In recent years, supervised deep learning has achieved remarkable success in solving a wide range of visual recognition problems. Large-scale labeled datasets have been crucial for this success and the progress has primarily been limited to controlled environments. In this dissertation, we present methods to improve the annotation efficiency of deep visual recognition models and also propose methods to improve the performance of annotation-efficient models in unconstrained open-world settings. To address the annotation bottleneck in supervised learning, we introduce a pseudo-labeling framework for semi-supervised learning. While consistency regularization methods dominate the field, they heavily rely on domain-specific data augmentations, limiting their applicability. We argue that even though pseudo-labeling is a general approach, it performs poorly due to high-confidence predictions from poorly calibrated models, leading to noisy training. To overcome this, we propose an uncertainty-aware pseudo-label selection method that greatly reduces the amount of noisy pseudo-labels. Furthermore, our proposed framework generalizes the pseudo-labeling process, allowing for the creation of negative pseudo-labels; these negative pseudo-labels can be used for multi-label classification as well as negative learning to improve the single-label classification. Even though the above semi-supervised learning method is very effective in reducing annotation costs, it is not suitable for real-world scenarios where there is limited control over the data collection process. Hence, our next focus is on open-world semi-supervised learning, which assumes that labeled and unlabeled data come from different distributions and unlabeled data may contain samples from unknown classes. We propose a method that utilizes a pairwise similarity loss to discover novel classes by implicitly clustering them while recognizing samples from known classes. Using a bi-level optimization rule this pairwise similarity loss exploits the information available in the labeled set. After discovering novel classes, our proposed method transforms the open-world semi-supervised learning problem into a standard semi-supervised learning problem to achieve additional performance gains using existing semi-supervised learning methods. Despite being effective the above solution relies on multiple objective functions, requires prior knowledge of the number of unknown classes, and only works on class-balanced data. To overcome these limitations, we propose a second, more practical, and streamlined solution for open-world semi-supervised learning. Our proposed solution utilizes sample uncertainty and incorporates prior knowledge about class distribution to generate reliable class-distribution-aware pseudo-labels for unlabeled data belonging to both known and unknown classes. Our constrained class-distribution-aware pseudo-label generation is an instance of the optimal transport problem which we solve using the Sinkhorn-Knopp algorithm. This method works with any distribution and does not require knowing the number of novel classes, making it more practical for deployment. In the above two works, we assume that samples from novel classes are available during training. However, this is difficult to satisfy in many real-world scenarios. Therefore, to study how models can achieve human-like performance in open-world settings, i.e., identifying new concepts with only a few examples, we shift our focus to few-shot learning. Learning good generalizable features is crucial for solving this problem. As a result, we propose a novel training mechanism that simultaneously enforces equivariance and invariance to a general set of geometric transformations. Simultaneous optimization for both of these contrasting objectives allows the model to jointly learn features that are not only independent of the input transformation but also encode the structure of geometric transformations. These complementary sets of features help generalize well to novel classes with only a few labeled data samples. We achieve additional improvements by incorporating a novel self-supervised distillation objective.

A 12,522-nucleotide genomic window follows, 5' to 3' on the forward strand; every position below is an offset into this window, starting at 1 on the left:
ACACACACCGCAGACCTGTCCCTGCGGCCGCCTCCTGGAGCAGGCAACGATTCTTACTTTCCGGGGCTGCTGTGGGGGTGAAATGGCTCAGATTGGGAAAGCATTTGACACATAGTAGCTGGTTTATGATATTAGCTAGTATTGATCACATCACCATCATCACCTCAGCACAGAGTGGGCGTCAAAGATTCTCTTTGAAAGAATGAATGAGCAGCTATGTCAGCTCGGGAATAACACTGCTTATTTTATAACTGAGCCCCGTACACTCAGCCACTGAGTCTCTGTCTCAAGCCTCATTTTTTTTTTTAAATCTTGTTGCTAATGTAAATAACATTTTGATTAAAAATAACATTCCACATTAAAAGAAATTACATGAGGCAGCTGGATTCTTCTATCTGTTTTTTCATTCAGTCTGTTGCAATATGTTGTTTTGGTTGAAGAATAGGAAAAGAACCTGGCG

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Graduation Date





Shah, Mubarak


Doctor of Philosophy (Ph.D.)


College of Engineering and Computer Science


Computer Science

Degree Program

Computer Science


CFE0009778; DP0027886





Release Date

August 2023

Length of Campus-only Access


Access Status

Doctoral Dissertation (Open Access)